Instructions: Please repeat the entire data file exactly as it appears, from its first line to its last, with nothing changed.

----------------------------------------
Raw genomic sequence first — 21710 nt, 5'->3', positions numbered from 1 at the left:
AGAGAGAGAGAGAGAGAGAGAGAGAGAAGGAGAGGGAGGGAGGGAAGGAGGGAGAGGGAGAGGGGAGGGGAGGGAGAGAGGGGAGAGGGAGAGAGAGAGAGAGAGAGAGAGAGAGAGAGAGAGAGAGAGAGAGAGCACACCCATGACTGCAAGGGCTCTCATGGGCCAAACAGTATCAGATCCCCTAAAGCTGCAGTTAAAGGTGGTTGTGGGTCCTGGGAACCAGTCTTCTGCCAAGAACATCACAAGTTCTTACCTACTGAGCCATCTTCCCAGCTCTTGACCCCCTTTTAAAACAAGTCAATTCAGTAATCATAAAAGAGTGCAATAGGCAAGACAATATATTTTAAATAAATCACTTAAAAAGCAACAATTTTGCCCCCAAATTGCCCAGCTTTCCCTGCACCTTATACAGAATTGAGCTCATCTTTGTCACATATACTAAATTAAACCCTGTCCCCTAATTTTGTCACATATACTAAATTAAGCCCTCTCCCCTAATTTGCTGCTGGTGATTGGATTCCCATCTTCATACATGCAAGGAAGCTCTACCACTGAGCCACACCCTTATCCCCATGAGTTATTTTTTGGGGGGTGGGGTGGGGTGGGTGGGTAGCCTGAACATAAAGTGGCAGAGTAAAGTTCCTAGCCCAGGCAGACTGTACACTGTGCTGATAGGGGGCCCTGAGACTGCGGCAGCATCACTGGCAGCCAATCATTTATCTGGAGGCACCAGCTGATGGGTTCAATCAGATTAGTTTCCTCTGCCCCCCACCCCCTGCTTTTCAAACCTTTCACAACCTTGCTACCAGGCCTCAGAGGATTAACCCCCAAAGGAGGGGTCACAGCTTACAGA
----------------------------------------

Raw genomic sequence first — 21710 nt, 5'->3', positions numbered from 1 at the left:
AGAGAGAGAGAGAGAGAGAGAGAGAGAAGGAGAGGGAGGGAGGGAAGGAGGGAGAGGGAGAGGGGAGGGGAGGGAGAGAGGGGAGAGGGAGAGAGAGAGAGAGAGAGAGAGAGAGAGAGAGAGAGAGAGAGAGAGCACACCCATGACTGCAAGGGCTCTCATGGGCCAAACAGTATCAGATCCCCTAAAGCTGCAGTTAAAGGTGGTTGTGGGTCCTGGGAACCAGTCTTCTGCCAAGAACATCACAAGTTCTTACCTACTGAGCCATCTTCCCAGCTCTTGACCCCCTTTTAAAACAAGTCAATTCAGTAATCATAAAAGAGTGCAATAGGCAAGACAATATATTTTAAATAAATCACTTAAAAAGCAACAATTTTGCCCCCAAATTGCCCAGCTTTCCCTGCACCTTATACAGAATTGAGCTCATCTTTGTCACATATACTAAATTAAACCCTGTCCCCTAATTTTGTCACATATACTAAATTAAGCCCTCTCCCCTAATTTGCTGCTGGTGATTGGATTCCCATCTTCATACATGCAAGGAAGCTCTACCACTGAGCCACACCCTTATCCCCATGAGTTATTTTTTGGGGGGTGGGGTGGGGTGGGTGGGTAGCCTGAACATAAAGTGGCAGAGTAAAGTTCCTAGCCCAGGCAGACTGTACACTGTGCTGATAGGGGGCCCTGAGACTGCGGCAGCATCACTGGCAGCCAATCATTTATCTGGAGGCACCAGCTGATGGGTTCAATCAGATTAGTTTCCTCTGCCCCCCACCCCCTGCTTTTCAAACCTTTCACAACCTTGCTACCAGGCCTCAGAGGATTAACCCCCAAAGGAGGGGTCACAGCTTACAGA